IHRDA Statement on World Press Freedom Day 2010

Institute for Human Rights and Development in Africa (IHRDA)

Statement On World Press Freedom Day 2010

The Institute for Human Rights and Development in Africa (IHRDA) would like to thank the Gambia Press Union for organising this symposium to commemorate the World Press Freedom Day 2010 under the theme “Freedom of information, the right to know”.

Allow us to quote the words of the two fundamental texts from which we draw our inspiration for today. The 1997 Constitution of The Gambia provides in its chapter on Fundamental Rights and Freedoms, in section 25

“(1)Every person shall have the right to:
(a) freedom of speech and expression, which shall include freedom of the press and other media;
(b) freedom of thought, conscience and belief, which shall include academic freedom.”

The Gambian Constitution is remarkable as it explicitly provides even for freedom of thought and conscientious objection.

On the press specifically, in section 207, the Constitution further provides:
“(1) The freedom and independence of the press and other information media are hereby guaranteed.”

IHRDA congratulates the media in The Gambia for their tireless efforts at disseminating information to the public. In the words of the UNESCO Director-General Irina Bokova’s Message for this year’s World Press Freedom Day, “Freedom of Information is the principle that organisations and governments have a duty to share or provide ready access to information they hold, to anyone who wants it, based on the public’s right to be informed.”

The African Charter on Human and Peoples’ Rights provides, in its article 9:

“1. Every individual shall have the right to receive information.
2. Every individual shall have the right to express and disseminate his opinions within the law.

The African Charter is quite apt for our theme today as its provisions focus, as does our theme for today, on the information itself and the right to receive it. Receiving information builds our knowledge and allows us to live our humanity and exercise our rights and duties more effectively. The African Commission on Human and Peoples’ Rights has repeatedly asserted that being able to disseminate information is critical in the public or individual’s ability to exercise their right to receive information.

In her Message for today, Ms Bokova went on to state that “the right to know is central for upholding other basic rights.” It is precisely on this point that IHRDA would like to make its contribution today.

One fundamental right of primary concern to IHRDA’s work in The Gambia is access to justice. Access to justice is incomplete without equality before the law.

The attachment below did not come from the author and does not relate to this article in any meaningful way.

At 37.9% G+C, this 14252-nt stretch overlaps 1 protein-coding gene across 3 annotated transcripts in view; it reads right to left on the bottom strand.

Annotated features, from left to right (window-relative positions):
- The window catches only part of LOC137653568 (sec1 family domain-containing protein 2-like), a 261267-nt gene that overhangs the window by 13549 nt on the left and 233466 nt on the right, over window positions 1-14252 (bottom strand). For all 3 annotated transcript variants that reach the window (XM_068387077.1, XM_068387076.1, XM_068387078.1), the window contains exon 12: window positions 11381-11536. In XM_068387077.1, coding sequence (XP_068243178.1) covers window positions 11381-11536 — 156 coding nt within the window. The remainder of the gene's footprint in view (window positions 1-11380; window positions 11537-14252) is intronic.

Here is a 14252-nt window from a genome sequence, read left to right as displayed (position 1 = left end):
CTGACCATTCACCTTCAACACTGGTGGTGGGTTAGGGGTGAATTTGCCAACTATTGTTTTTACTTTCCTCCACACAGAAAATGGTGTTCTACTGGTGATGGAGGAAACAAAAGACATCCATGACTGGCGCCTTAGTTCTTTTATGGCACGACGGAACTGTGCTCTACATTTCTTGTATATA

This means that the poor and vulnerable people must, with equal ease access judicial remedies for relief or resolution of any conflicts they may have. The Constitution of The Gambia considers that all persons are equal before the law. To ensure that this equality is preserved, the Constitution further mandates the provision of legal aid at the expense of the state for persons charged with offences punishable by death or life imprisonment. This was further expanded by the Children’s Act 2005 to include children.

Since May 2005, IHRDA has been working together with the Judiciary of The Gambia, the Ministry of Justice and the Gambia Bar Association to enhance access to justice in The Gambia. Together, we have held workshops in 2005, 2006 and 2007, and had much consultation in between. Finally, in 2008, the National Assembly passed a new and progressive law called the Legal Aid Act 2008 that establishes an effective legal aid system in The Gambia. This Act will open the doors of justice to those who may have otherwise been shut out. This, it is hoped, will have such a ripple effect, bringing to life the promise of fundamental rights in the Gambian Constitution to those who are economically constrained.

This is great news for the public in The Gambia. In the spirit of the theme today, it is our “duty to share or provide ready access to information [we] hold, to anyone who wants it, based on the public’s right to be informed.”

IHRDA commits itself to partnering with the very able Gambian press to disseminate this vital information. We wish you all fruitful deliberations and an inspirational World Press Freedom Day.

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